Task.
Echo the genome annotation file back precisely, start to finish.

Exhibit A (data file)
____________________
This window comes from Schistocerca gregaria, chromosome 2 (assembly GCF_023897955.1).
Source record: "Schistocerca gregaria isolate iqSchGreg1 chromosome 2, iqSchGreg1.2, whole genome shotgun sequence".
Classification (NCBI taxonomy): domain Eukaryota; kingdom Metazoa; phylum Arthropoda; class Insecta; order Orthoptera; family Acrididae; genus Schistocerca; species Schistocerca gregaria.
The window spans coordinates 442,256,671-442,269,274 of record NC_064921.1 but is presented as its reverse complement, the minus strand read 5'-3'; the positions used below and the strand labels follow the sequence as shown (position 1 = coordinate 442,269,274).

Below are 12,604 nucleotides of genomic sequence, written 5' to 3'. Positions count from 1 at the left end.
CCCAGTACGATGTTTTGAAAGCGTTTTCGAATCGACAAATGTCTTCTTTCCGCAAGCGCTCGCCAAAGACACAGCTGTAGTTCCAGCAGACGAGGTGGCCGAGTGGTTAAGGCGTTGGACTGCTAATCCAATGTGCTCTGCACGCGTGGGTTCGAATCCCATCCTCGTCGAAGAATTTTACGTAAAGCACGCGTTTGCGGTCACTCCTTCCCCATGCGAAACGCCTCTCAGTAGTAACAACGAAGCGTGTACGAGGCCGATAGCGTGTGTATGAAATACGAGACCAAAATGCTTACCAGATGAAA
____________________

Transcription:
This window comes from Schistocerca gregaria, chromosome 2 (assembly GCF_023897955.1).
Source record: "Schistocerca gregaria isolate iqSchGreg1 chromosome 2, iqSchGreg1.2, whole genome shotgun sequence".
Classification (NCBI taxonomy): domain Eukaryota; kingdom Metazoa; phylum Arthropoda; class Insecta; order Orthoptera; family Acrididae; genus Schistocerca; species Schistocerca gregaria.
The window spans coordinates 442,256,671-442,269,274 of record NC_064921.1 but is presented as its reverse complement, the minus strand read 5'-3'; the positions used below and the strand labels follow the sequence as shown (position 1 = coordinate 442,269,274).

Below are 12,604 nucleotides of genomic sequence, written 5' to 3'. Positions count from 1 at the left end.
CCCAGTACGATGTTTTGAAAGCGTTTTCGAATCGACAAATGTCTTCTTTCCGCAAGCGCTCGCCAAAGACACAGCTGTAGTTCCAGCAGACGAGGTGGCCGAGTGGTTAAGGCGTTGGACTGCTAATCCAATGTGCTCTGCACGCGTGGGTTCGAATCCCATCCTCGTCGAAGAATTTTACGTAAAGCACGCGTTTGCGGTCACTCCTTCCCCATGCGAAACGCCTCTCAGTAGTAACAACGAAGCGTGTACGAGGCCGATAGCGTGTGTATGAAATACGAGACCAAAATGCTTACCAGATGAAA